“God had decided,” the mother believed, “happy now that the harelip had been fixed so her daughter might go to Heaven without it.” The mother’s expectation makes Dr. Franciscus feel like an impostor. Spurred by her desire, he did not tell her the truth. And motivated by his inability to live with failure, he will reorder the events. That night in the morgue, by candlelight, in an action “demented, or at least insanely arrogant,” he stealthily repaired Imelda’s disfigurement. “She was his measure of perfection and pain – the one lost, the other gained.” While the fear of losing control is basic human nature, in a surgeon it drives the need to be perfect.

The next morning the stricken mother beholds her dead child. Consoled by Imelda’s appearance, she proudly says, “My daughter is beautiful.” She believes the doctor “finished the work of God.” He “had not done it for her,” Selzer concedes; rather, “The dire necessity was his. He would not accept that Imelda had died before he could repair her lip.”

Dr. Franciscus is the product of a brutal training period run “en militare,” Selzer says, remembering his early days. Although portrayed as blameless in the untimely death of Imelda, he is the “captain of the ship” and responsible for everything under his command. His imposture, as seen in other humans put under extreme pressure, is the result of perfectionism unrealized.

Franciscus’ fall from grace, according to Selzer, results from his pretense to be perfect – even his name puts him on a saintly (yet humble) level. “We are not God’s surrogate on Earth,” Selzer affirms. “So many doctors, myself included, often have the feeling we are posing as something we are not. ‘Imelda’ reveals the shallowness of that pose.”4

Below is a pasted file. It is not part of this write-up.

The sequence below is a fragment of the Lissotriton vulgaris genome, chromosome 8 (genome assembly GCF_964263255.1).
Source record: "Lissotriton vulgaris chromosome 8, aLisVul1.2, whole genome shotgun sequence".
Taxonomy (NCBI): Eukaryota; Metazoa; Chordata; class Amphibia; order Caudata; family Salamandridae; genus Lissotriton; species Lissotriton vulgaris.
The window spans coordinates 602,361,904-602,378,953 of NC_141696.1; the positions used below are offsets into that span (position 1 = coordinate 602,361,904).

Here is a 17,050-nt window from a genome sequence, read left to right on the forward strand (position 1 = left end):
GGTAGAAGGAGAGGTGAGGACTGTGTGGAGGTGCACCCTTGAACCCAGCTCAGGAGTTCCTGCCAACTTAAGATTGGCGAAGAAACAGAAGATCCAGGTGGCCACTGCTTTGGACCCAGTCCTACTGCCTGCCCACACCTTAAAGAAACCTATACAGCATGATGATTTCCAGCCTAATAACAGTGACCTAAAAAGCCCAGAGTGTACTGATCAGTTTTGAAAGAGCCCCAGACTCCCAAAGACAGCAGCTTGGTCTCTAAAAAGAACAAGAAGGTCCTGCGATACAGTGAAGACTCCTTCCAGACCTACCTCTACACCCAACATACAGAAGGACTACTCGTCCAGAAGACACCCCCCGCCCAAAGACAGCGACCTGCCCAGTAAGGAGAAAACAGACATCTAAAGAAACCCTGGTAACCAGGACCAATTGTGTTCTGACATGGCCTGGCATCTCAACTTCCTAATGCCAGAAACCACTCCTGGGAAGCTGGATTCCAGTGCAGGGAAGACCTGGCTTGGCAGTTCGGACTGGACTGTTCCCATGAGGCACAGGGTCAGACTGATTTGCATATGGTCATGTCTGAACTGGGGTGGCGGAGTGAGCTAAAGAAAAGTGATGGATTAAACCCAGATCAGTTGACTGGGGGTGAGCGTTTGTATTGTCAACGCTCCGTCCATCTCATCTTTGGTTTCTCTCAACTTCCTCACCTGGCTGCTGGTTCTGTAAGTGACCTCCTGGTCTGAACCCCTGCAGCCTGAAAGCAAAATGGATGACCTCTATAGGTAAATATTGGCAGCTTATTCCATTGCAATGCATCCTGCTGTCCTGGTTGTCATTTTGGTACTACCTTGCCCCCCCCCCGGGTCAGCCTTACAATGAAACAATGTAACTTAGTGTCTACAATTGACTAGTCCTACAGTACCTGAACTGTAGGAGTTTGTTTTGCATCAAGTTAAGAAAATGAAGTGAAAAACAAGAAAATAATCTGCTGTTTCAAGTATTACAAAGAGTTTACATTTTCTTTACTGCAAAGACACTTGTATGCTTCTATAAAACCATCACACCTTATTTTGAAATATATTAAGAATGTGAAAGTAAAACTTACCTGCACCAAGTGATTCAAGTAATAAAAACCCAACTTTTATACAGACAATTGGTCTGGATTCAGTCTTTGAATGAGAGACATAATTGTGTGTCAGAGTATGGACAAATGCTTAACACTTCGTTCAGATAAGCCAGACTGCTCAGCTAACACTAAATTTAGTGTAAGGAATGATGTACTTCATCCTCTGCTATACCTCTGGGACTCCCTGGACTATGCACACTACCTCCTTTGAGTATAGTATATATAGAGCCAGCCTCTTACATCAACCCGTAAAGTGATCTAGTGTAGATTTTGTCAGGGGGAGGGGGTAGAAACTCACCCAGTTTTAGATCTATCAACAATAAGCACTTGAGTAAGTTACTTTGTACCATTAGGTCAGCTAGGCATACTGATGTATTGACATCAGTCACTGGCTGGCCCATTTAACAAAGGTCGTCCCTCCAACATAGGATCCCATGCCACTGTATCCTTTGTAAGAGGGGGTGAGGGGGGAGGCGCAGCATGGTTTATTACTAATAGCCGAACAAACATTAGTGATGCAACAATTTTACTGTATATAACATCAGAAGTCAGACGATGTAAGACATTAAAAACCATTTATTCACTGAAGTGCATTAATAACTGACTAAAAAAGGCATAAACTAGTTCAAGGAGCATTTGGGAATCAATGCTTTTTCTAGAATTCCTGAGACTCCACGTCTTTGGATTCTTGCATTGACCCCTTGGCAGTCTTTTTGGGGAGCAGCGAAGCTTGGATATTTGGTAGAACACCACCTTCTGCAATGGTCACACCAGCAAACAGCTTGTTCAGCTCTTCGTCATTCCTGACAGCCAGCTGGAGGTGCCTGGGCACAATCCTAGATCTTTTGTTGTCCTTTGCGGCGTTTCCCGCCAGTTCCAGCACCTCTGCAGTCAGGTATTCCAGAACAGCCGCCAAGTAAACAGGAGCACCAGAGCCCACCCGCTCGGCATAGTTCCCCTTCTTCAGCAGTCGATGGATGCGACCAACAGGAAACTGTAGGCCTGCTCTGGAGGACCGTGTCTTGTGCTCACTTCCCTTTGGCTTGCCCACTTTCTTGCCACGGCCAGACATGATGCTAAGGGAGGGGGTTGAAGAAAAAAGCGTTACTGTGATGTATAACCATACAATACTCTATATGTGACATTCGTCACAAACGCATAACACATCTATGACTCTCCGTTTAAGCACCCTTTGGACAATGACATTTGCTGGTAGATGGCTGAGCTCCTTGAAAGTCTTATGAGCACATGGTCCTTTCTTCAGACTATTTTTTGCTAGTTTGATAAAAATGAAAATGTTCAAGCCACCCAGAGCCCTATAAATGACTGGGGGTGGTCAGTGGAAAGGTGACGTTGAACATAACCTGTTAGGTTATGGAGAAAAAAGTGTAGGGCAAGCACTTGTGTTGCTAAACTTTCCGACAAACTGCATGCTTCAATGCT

Its compelling theme – the impracticality of expecting and receiving perfection in medicine – makes “Imelda” a favorite of teachers and was adapted into readers’ theater.5 Did Dr. Franciscus operate on a corpse as an act of kindness, for the mother’s sake, or was it self-serving, to not only assuage his guilt and the need for perfection but to create before and after slides showing his surgical expertise?

Another confessional story, “Impostor,” was Selzer’s favorite because it connected him to his father, whose early twentieth-century medical practice resembled the main character’s. Both relied on human instinct and intuition rather than technology. This time the protagonist is a man called N., for no man.6 He is a military orderly with epilepsy and an unschooled healer. One day in the surgical wing, without warning, he has a seizure and accidentally kills a wounded solider. Court-martialed and convicted of murder, N. is sentenced to death.

He escapes from where he is stationed to a remote Asian village. In the absence of faith, superstition did the villagers very well. Wanting to fit in and to use his talents, he proclaims to them, “I am a doctor.” He becomes a healer, seeming “to know the villagers in some profound and ancient way.”